In general, survey respondents supported the idea of state-funded early education (52.3%). But there was no clear consensus on “who” should receive state funding for early learning. Of the 52.3% that expressed general support for state funded early learning, a plurality (30.4%) of respondents indicated that, “the state should fully fund early learning education for all children, with 21.9% saying “only children who are low-income or otherwise at-risk.”
Survey respondents with children currently in K12 public schools also supported the general idea of state funded early learning education at the same percentage of overall respondents (53.1%) with 31% in support of state funded early education for all children and 22.1% in support of funds only for children who are low-income or at-risk.
Black/African American and Hispanic survey respondents were more likely to support state funding for early learning education for ALL children.
The views and opinions expressed in this report are those of the individuals who participated and
do not necessarily represent the views of Community Forums Network or the participating
These results are not representative of the entire state of Washington, and are the compilation of those individuals who, through their participation, expressed their interest and opinions about the topic at a specific point in time. As humans we all have the ability to receive new information, consider it, and change our views.
A Polarization Rating (weight given a question) of 100% means that everyone participating answered “yes” or “no” and nobody selected “abstain” or “object.” A Polarization Rating of 50% means that half of those participating answered “yes” or “no” and half selected either “abstain” or “object.”
A 100% Consensus Rating means, “all responses favor the positive side of the scale.”
A 0% Consensus Rating means, “all responses favor the negative side of the scale.”
A 50% consensus rating means, “there is no consensus — people were equally split.”
Think of a seesaw that groups people to one side or the other. The PC Rating is useful in comparing responses to a series of questions, to compare the response of different demographic groups to the same question, or to compare responses of the same demographic group to related questions.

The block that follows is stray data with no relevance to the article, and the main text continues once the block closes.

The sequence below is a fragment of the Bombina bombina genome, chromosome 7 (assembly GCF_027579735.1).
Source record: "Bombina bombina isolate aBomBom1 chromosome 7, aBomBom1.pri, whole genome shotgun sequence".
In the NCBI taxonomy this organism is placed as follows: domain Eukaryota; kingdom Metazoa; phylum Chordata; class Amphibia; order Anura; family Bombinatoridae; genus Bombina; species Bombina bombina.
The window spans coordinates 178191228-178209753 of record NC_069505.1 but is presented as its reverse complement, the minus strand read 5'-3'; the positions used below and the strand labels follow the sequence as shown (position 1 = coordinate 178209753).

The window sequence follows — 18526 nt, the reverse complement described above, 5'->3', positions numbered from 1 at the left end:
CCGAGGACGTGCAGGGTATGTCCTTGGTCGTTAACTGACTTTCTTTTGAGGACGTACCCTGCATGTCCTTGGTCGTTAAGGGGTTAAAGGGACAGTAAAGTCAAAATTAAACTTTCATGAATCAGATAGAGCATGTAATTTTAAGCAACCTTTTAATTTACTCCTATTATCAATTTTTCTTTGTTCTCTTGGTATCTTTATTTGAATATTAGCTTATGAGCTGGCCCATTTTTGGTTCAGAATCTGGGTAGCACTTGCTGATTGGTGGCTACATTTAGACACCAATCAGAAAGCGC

As introduction to the methodology, we have provided samples using the geographical and gender breakdowns on certain survey questions. For more information and details on the following data, go to www.CommunityForumsNetwork.org and click on “Topic Reports.” There you will find:
- Additional breakouts of survey data
- Polarization/Consensus Ratings
- Comments from survey participants
All of our different demographic breakdowns are available for private analysis—please ask!
CFN Observation on Question 4:
4) Do you think that school districts should reduce their administrative spending so that more money is spent at the classroom level? — Yes or No?
The results for this question showed the highest consensus rating in the entire survey at 90 percent regarding the idea to reduce school district administrative spending. There was overwhelming support from participants (from both men and women) across the state: Seattle (90%), Other Western Washington (91%), Spokane (85%), and Other Eastern Washington (87%.)
PC Rating Question 4: 86% had 90 Consensus
CFN Observation on Question 10:
10) How important to you is average classroom size and the student-to- teacher ratio to making sure every child gets the individual attention they need to be successful?
Likert Scale: Very Important (1) (2) (3) (4) (5) Not Important
The second highest consensus rating in the survey is at 85 percent regarding average classroom size and student-to-teacher ratios. Again, there was overwhelming support from participants (and again from both men and women) across the state: Seattle (89%), Other Western Washington (85%), Spokane (86%), and Other Eastern Washington (83%.)
PC Rating Question 10: 90% had 85 Consensus
CFN Observation on Question 5:
5) Do you agree or disagree with the following statement: “School principals should have more control over their individual budgets, including the authority to determine how best to allocate funds to serve their students, instead of those decisions being made at the district level.”
Strongly agree (1) (2) (3) (4) (5) Strongly disagree
The third highest consensus rating in the survey is at 79 percent regarding school principals having more control over their individual budgets. And again, there was overwhelming support from participants (and still again from both men and women) across the state: Seattle (85%), Other Western Washington (79%), Spokane (70%), and Other Eastern Washington (75%.)
PC Rating Question 5: 90% had 79 Consensus
CFN Observation on Question 2:
2) Should the State Legislature fund a dedicated K-12 education budget first before budgeting for any other spending? — Yes or No?
With an overall consensus of 77%, more than two-thirds of participants were in support of the idea to fund a dedicated K-12 education budget first before budgeting for any other spending. This support never falls below 63% consensus (male participants in Spokane) and is strongest at 84% consensus (female participants in Western Washington excluding Seattle)
PC Rating Question 2: 91% had 77 Consensus
CFN Observation on Question 8:
8) Would you support [Increasing the State Property Tax] if the new revenue was dedicated to education funding needed to pay for the State Legislature’s recently expanded definition of “basic education” — Yes or No?
The overall consensus (46%) was not supportive of the idea to increase state property taxes to help pay for “basic education” — but interestingly, both men and women participants from Seattle were most supportive (62% and 61% respectively) while women in the rest of Western Washington were split equally (50/50) over the idea.
PC Rating Question 8: 89% had 46 Consensus